Opposed theoretical positions and empirical findings are seen in work examining the role of guilt in prosocial behavior. Indeed, shame has been theorized and empirically shown to be a negative feeling with many positive consequences [4][6][12][23][24][25]. For example, guilt theories assume that this emotion stimulates a better grasp of perspective and feelings of empathy [12][26]. A great deal of literature also suggests that guilt motivates people to make amends and redress their actions [3][20][27][28][29][30].
Many researchers demonstrated that individuals who were induced to feel guilty were more willing to help others than those who were not influenced to feel guilty [31][32][33]. Guilt encourages behaviors that aim to restore the relationship between transgressor and victim or prevent damage to this relationship [12][34][35]. In general, guilt is considered an exemplary moral emotion, motivating prosocial behavior and strengthening social bonds [3][36][37].
Economists have also addressed the guilt. Although they start from a self-centered view of the individual, they are also inclined to recognize that guilt has the advantage of holding back those personal, self-centered tendencies instead of stimulating prosocial action [38][39][40]. For example, Ketelaar and Au [4] have shown that people who feel guilty after defecting in a social dilemma game tend to cooperate more in further repetitions of the game. Hopfensitz and Reuben [41] found that someone who is punished for defecting will only not retaliate in the future if they feel guilty or ashamed.
More generally, behavior following guilt is usually interpreted as moral behavior or behavior motivated by concern for another person [31][42]. Therefore, guilt is often presented as a moral emotion that is associated with the well-being of society, and that encourages people to think about how their behavior affects the well-being of other people [3][6]
Recent studies on the impact of emotions on prosocial behavior in dyadic relationships are the most direct evidence of the moral effects of guilt. These studies demonstrate that people who feel guilty or anticipate guilt act prosocially towards others when engaged in games involving social dilemmas [4][43][44][45][46]. Thus, in dyadic contexts, despite its negative tone, guilt plays a functional role in protecting interpersonal relationships, leading people to place others’ concerns before their own [3][25].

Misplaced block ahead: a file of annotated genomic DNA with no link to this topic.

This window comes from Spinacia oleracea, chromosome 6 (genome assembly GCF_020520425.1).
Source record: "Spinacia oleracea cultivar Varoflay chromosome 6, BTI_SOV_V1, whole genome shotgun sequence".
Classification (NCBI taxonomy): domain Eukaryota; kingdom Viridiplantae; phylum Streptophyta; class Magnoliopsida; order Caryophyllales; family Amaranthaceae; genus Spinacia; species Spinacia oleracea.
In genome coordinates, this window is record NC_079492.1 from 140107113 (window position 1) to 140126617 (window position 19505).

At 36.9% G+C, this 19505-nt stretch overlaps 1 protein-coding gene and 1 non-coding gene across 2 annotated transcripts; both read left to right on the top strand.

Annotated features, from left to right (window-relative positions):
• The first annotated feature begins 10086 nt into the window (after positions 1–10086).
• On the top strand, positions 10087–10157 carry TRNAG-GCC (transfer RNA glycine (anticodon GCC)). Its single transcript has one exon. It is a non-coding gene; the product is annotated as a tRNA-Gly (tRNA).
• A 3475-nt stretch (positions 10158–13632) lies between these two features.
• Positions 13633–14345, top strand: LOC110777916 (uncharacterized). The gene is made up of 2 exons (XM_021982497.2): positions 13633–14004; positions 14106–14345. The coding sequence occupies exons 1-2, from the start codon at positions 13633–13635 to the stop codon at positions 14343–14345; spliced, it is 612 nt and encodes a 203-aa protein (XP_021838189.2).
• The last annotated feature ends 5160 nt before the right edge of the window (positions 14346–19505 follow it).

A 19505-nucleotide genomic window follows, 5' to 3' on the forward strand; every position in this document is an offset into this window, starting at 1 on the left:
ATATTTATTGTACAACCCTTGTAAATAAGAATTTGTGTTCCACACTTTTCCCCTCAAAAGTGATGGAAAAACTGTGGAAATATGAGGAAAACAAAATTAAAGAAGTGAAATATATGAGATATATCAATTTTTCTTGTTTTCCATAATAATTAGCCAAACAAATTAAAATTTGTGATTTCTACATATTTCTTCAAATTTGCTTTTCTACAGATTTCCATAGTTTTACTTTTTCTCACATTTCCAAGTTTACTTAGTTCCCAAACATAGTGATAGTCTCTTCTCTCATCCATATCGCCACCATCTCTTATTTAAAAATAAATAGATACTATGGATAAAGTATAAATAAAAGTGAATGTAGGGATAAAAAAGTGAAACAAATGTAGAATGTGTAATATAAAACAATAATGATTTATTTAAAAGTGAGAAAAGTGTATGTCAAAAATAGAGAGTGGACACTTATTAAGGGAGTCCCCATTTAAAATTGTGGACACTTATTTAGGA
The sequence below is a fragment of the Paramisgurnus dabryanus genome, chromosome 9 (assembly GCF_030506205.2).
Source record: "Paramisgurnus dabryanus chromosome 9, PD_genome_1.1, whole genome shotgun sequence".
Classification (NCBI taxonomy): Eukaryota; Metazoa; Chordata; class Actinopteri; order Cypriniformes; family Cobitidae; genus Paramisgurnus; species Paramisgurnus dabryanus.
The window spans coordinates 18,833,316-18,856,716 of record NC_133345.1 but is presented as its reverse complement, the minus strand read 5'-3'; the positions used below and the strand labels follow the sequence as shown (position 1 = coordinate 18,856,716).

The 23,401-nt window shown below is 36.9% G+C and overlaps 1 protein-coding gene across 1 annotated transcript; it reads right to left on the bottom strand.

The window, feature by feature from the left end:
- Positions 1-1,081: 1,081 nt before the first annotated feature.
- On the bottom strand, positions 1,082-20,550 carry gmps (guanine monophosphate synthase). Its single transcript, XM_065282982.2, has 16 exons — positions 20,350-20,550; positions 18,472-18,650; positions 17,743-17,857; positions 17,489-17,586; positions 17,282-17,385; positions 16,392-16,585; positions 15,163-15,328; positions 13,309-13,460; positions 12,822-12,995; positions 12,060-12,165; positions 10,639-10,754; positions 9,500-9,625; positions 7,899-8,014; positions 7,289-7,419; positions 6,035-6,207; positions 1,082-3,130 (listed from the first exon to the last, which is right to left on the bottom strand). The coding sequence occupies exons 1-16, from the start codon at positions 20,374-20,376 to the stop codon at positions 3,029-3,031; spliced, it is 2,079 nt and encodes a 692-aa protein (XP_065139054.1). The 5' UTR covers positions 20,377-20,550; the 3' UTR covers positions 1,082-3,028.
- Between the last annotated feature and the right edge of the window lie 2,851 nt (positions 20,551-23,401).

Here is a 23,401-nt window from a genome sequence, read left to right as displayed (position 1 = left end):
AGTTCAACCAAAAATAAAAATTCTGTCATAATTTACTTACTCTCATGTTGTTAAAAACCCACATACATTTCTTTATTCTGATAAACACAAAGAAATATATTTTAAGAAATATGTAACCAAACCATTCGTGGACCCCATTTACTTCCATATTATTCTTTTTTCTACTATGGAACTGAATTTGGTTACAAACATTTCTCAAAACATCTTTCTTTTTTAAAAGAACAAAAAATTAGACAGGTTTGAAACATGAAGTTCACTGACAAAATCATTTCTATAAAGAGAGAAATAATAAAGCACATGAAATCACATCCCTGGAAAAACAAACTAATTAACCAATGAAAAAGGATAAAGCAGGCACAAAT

The social psychology literature abounds with models explaining the psychological factors underlying the relationship between guilt and prosocial behavior. The main models that enjoy the most significant empirical consideration are the following:
  • The desire to repair the specific wrong [47]: A state of guilt causes the formation of a desire to repair the particular perceived wrong performed by the agent, which in turn motivates helpful behavior aimed at repairing the fault.
  • The desire to repair wrong-doing as such [8][48]: This model posits that the motivation driving prosocial behavior is not so much a desire to right the specific wrong done but, rather, a more general desire to repair responsibility for a wrong as such.
  • The desire to improve one’s standing [49][50]: The previous model posited a desire, which is not directly concerned with the agent in question, but instead with morality itself and the importance of repairing a failure to live up to the agent’s moral standards. To help explain the relationship between guilt and helping, it can be instead posited a potential desire on the part of the agent to improve their (actual or perceived) moral purity, worth, virtue, social image, social attachments, social and communal relationships, moral standing in the community, or the like.
  • The desire to alleviate one’s guilt [8][51]. The fourth model to be mentioned here holds that guilt states often cause the formation of a desire to eliminate or reduce the agent’s guilt. Since helping is one widespread way of making oneself feel better and no longer guilty about a prior wrong act, it is only to be expected that guilt would be positively correlated with helping, other things being equal. In this picture, then, helping is treated as an instrumental means for promoting the agent’s subjective well-being.
Beyond the factors underlying the relationship between guilt and prosocial behavior, guilt theories agree on seeing positive consequences for the well-being of others in feelings of guilt. This image of guilt is best summed up in the fact that a sense of guilt is “an adaptive emotion, which benefits individuals and their relationships in various ways” [36][52][53].